Tuesday, 25 September

A Nutritional “Caveat Emptor”



Do you really want to eat imported Indian meat?

Armenia’s State Revenue Committee, responding to a Hetq query, stated that between 2007 and the first half of 2010, it had not uncovered any attempts to smuggle meat or meat byproducts into the country.

Artur Varzhapetyan, Head of the Ministry of Agriculture’s State Food Safety and Veterinary Inspectorate’s Division of Nutritional Safety, confessed that during the period in question, certain shipments of meat were not allowed in due to lab analysis findings.

Mr. Varzhapetyan pointed the case of a shipment of semi-processed meat from Georgia. His department prohibited its importation.

Then there was the case when an entire cargo of Russian milk was destroyed after it was found that the product expiration date had passed. Mr. Varzhapetyan couldn’t recall a similar incident involving meat.

The lack of any reported meat smuggling cases can perhaps be explained by the fact that Armenia’s land links to the outside world only traverse Georgia and Iran. Thus, it fairly easy to monitor what is being shipped into and out of Armenia.

What is interesting, however, is that the Indian meat scandal broke during the same time; in August of 2009. Government inspectors revealed that much of the meat being imported from India was of dubious quality. A whole host of safety standards were introduced and the Prime Minister made a point to publicize them on the airwaves.

Buffalo meat from dead animals

Readers might remember that at the time, the government disclosed what the food inspectors had found regarding Indian meat. Prime Minister Tigran Sargsyan went so far as to state that “dead buffalo parts” often ended up in the meat being shipped to Armenia. We’re talking about animals that have died due to old age or sickness and then cut up and mixed with slaughtered animals.

Thus, the question to be answered is why the Food Safety Inspectorate didn’t discover this for themselves during their laboratory tests? The department has no answer.

“Preliminary examinations show that the imported meat was buffalo and that it was used for the production of various salami and sausage. Many countries ban the importation of Indian meat just because the risks involved are difficult to monitor. And our research has proven that the risk factor is quite high,” noted Prime Minister Sargsyan. “We must only allow meat to be imported into Armenia that is properly processes. We must take a strict approach on the matter. I repeat, only meat from certified producers must be imported.”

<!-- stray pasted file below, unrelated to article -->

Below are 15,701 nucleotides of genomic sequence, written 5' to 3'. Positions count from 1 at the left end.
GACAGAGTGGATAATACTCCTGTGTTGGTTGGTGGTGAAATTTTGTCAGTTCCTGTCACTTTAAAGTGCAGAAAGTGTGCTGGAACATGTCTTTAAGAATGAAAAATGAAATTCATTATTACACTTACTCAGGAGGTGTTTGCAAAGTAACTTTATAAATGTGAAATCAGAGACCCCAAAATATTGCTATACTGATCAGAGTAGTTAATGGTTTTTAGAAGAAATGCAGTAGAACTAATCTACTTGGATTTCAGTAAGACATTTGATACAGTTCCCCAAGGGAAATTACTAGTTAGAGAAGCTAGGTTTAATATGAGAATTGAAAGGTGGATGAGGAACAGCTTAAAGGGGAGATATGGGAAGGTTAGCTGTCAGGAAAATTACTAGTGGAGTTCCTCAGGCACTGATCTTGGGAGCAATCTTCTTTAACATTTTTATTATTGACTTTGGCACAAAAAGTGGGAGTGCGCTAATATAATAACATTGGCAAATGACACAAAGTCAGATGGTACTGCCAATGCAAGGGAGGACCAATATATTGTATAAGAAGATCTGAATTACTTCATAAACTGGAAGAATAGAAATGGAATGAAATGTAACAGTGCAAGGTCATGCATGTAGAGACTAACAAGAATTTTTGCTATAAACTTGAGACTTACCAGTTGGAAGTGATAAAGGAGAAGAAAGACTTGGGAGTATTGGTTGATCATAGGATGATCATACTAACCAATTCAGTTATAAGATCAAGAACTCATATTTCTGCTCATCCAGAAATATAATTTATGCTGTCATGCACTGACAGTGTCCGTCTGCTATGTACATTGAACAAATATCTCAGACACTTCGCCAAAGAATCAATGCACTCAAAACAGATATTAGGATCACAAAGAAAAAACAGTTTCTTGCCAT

The Prime Minister then said that only meat from producers with more than five years of industry experience, that operate slaughter houses according to international standards, and that possess all the necessary safety certificates, could be imported.

Only 21% of meat from “safe” Indian producers

It turns out that there are only 17 meat producers in India that meet these requirements. These companies cover 85% of the domestic meat market. However, only 21% of the Indian meat being shipped to Armenia came from these “safe” producers.

In another revelation sure to turn the stomach of any meat eater in Armenia, the State Revenue Committee discovered that companies were using fake certificates to get the dead buffalo meat into the country. The Armenian importers would present the forged documents over to customs, verifying that the meat shipment had come from a certified Indian producer and not some back alley slaughter house.

Furthermore, it was revealed that one ton of non-certified meat in India was going for $2000. Meat from certified producers was a bit more expensive; $2150 – $2300 a ton.

Armen Poghosyan, President of the Consumers’ Association of Armenia says that even while the production of canned goods dropped 37% in Armenia last year, a byproduct of the overall economic slowdown, meat production grew a whopping 40%.

“This makes us very suspicious. The why we see it, buffalo meat of dubious quality is being imported from India to Armenia with little or no monitoring. When Armenian companies and their Indian counterparts signed the meat trade contracts, they also agreed to collaborate on a variety of issues. Sadly, the Food Safety Inspectorate has never been a part of that cooperative process. The whole story remains a mystery to us. Nothing of the kind should be allowed to happen,” says Mr. Poghosyan.